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Economic growth as a yardstick for a government's success is relatively new on a human historical scale. In my thinking it has arisen out of an expansion of the expected function of a state. States at a minimum are expected to uphold the rule of law and protect its people and its interests. Economic growth arose out of the need to implement not just criminal justice but also social justice. Now with globalisation and the breakneck speed with which developing countries are growing economically, economic growth is so deeply entrenched. However, it is possibly unsustainable and as things stand culturally and environmentally harmful.

Are there ways to either - eschew growth in favour of something better

  • constrain and direct growth in a way that is culturally and environmentally sensitive?
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  • $\begingroup$ There is of course the HDI: en.wikipedia.org/wiki/Human_Development_Index $\endgroup$ – HRSE Dec 3 '15 at 10:56
  • $\begingroup$ Hdi highly correlated to GDP though $\endgroup$ – Kaleb Dec 3 '15 at 13:49
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    $\begingroup$ If creating a free society is called a success, then maybe the freedom index of freedomhouse. Besides, correlation among such indices is not a bad thing. It is natural that different measures of well-being are related to one another. $\endgroup$ – HRSE Dec 4 '15 at 2:10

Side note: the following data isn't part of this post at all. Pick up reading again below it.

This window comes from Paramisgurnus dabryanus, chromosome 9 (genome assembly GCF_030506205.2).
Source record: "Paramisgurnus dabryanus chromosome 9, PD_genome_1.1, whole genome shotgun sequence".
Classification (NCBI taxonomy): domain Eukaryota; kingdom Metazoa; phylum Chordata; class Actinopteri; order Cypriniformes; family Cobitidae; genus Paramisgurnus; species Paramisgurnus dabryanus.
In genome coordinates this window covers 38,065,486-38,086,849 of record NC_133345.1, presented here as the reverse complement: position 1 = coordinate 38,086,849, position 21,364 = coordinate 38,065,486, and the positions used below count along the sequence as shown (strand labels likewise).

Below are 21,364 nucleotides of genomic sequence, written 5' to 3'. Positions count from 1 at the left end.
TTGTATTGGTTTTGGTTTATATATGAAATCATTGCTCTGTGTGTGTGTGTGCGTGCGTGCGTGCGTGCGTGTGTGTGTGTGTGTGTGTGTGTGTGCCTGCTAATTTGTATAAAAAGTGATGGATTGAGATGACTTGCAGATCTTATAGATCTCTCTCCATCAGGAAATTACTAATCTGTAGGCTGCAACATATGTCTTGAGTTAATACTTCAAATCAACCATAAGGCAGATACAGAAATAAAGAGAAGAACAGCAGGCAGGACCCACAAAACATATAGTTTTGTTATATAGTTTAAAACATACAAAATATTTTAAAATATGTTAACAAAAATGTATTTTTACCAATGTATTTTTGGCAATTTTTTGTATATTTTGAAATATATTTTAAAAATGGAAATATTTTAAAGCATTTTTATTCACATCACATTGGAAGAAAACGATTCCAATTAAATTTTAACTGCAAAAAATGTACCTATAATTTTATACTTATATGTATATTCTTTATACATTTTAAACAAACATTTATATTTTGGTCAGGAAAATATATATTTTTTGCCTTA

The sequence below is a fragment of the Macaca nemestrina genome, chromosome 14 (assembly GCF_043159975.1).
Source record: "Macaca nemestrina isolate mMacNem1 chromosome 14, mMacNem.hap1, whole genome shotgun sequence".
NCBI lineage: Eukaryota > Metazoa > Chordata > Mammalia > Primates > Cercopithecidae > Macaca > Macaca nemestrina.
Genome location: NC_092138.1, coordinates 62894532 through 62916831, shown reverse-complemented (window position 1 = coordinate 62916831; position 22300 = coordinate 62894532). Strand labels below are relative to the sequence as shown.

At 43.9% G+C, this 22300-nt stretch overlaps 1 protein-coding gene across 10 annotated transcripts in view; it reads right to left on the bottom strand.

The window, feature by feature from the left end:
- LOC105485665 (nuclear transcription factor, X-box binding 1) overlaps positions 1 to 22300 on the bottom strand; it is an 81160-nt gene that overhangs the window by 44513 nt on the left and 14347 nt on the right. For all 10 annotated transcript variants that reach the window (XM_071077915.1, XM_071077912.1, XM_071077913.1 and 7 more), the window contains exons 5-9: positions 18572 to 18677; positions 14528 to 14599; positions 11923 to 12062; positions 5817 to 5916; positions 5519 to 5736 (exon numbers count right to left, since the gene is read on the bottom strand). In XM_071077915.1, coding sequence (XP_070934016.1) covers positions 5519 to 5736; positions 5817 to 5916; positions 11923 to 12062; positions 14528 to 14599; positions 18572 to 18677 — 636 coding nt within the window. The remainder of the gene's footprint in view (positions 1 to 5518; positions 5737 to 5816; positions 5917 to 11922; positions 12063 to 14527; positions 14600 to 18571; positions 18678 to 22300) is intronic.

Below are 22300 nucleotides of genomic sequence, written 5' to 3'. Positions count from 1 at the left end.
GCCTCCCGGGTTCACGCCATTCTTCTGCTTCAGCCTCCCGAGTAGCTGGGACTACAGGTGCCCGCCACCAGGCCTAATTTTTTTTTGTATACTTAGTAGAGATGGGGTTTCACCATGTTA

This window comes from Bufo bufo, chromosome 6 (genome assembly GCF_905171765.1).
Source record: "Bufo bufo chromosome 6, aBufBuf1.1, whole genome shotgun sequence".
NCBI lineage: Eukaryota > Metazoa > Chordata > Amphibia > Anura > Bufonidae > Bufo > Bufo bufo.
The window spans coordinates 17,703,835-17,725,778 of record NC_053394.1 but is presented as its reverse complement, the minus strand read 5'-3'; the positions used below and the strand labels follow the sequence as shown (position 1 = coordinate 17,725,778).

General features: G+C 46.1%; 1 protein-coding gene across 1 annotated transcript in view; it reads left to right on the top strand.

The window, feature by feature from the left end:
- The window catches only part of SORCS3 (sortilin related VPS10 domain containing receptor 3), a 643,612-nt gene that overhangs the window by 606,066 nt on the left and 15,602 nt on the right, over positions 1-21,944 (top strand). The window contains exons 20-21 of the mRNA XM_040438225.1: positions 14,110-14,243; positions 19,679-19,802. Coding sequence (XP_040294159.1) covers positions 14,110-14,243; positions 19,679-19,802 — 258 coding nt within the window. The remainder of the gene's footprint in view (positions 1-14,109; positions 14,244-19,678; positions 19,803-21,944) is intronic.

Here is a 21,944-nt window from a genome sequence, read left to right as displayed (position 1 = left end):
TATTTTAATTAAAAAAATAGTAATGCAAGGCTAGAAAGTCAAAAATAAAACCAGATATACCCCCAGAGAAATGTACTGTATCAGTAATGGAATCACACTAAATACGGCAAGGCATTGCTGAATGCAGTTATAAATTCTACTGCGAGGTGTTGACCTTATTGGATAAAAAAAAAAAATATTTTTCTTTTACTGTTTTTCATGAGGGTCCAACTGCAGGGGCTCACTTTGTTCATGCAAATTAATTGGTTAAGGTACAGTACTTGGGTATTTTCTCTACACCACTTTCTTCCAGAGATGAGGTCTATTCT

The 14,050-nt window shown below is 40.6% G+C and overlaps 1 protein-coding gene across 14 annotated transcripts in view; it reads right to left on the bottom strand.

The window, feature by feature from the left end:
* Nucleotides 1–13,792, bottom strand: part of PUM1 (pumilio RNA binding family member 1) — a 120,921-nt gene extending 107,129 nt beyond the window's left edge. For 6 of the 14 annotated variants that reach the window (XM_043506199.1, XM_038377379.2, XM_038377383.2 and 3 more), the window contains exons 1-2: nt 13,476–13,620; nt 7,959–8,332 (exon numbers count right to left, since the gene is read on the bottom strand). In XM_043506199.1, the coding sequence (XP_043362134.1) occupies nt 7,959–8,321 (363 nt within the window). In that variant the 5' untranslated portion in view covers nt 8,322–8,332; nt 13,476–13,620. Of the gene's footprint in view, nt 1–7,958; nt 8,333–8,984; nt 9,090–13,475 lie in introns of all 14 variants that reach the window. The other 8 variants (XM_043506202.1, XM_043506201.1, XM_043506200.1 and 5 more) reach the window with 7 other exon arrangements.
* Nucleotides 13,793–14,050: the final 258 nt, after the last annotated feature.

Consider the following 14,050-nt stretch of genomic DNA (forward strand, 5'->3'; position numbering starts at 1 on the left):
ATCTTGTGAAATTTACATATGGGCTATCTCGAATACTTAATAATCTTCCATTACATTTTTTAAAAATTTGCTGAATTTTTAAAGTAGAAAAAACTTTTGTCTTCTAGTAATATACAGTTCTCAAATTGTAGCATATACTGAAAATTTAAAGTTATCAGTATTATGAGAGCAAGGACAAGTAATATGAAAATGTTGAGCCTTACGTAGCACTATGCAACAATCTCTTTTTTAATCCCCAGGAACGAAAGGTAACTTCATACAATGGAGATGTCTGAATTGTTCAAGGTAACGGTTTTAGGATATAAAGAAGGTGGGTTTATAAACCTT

• $\begingroup$ I'm not sure that GDP was ever the metric to measure a state's success $\endgroup$ – EnergyNumbers Dec 4 '15 at 12:15
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Depends on what you mean by "success".

Economic growth is simply change in gross output expressed in market prices. Prices tell you what citizens want and how much of it they have. Equating marginal utility with price is a useful abstraction in this case.

Economic growth is trivially desirable: it's about people making things they need.

When "success" is defined in some progressive terms, it's no longer trivially desirable. Zero employment policies — like those in the Soviet Union — hurt productivity. Premature investments in clean tech worsen intertemporal tradeoffs. You actually get back to GDP to measure these successes.

Still, measurements of economic growth can get better. Like Stiglitz et al's suggestion to use net disposable income instead of GDP per capita (see Commission on the Measurement of Economic Performance and Social Progress, Mismeasuring Our Lives). Adjusting per-capita metrics for inequality would also be a good idea.

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Have you heard about Bhutan's measure of success called Gross National Happiness (GNH)? Several other nations followed suit Bhutan and created their own measure of GNH, given the time I have, I would just recommend you to google "GNH" to find out about an alternative measure.

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  • $\begingroup$ Classifying half the population as "not yet happy" is a little too Brave New World for me $\endgroup$ – Henry Feb 17 '17 at 22:14

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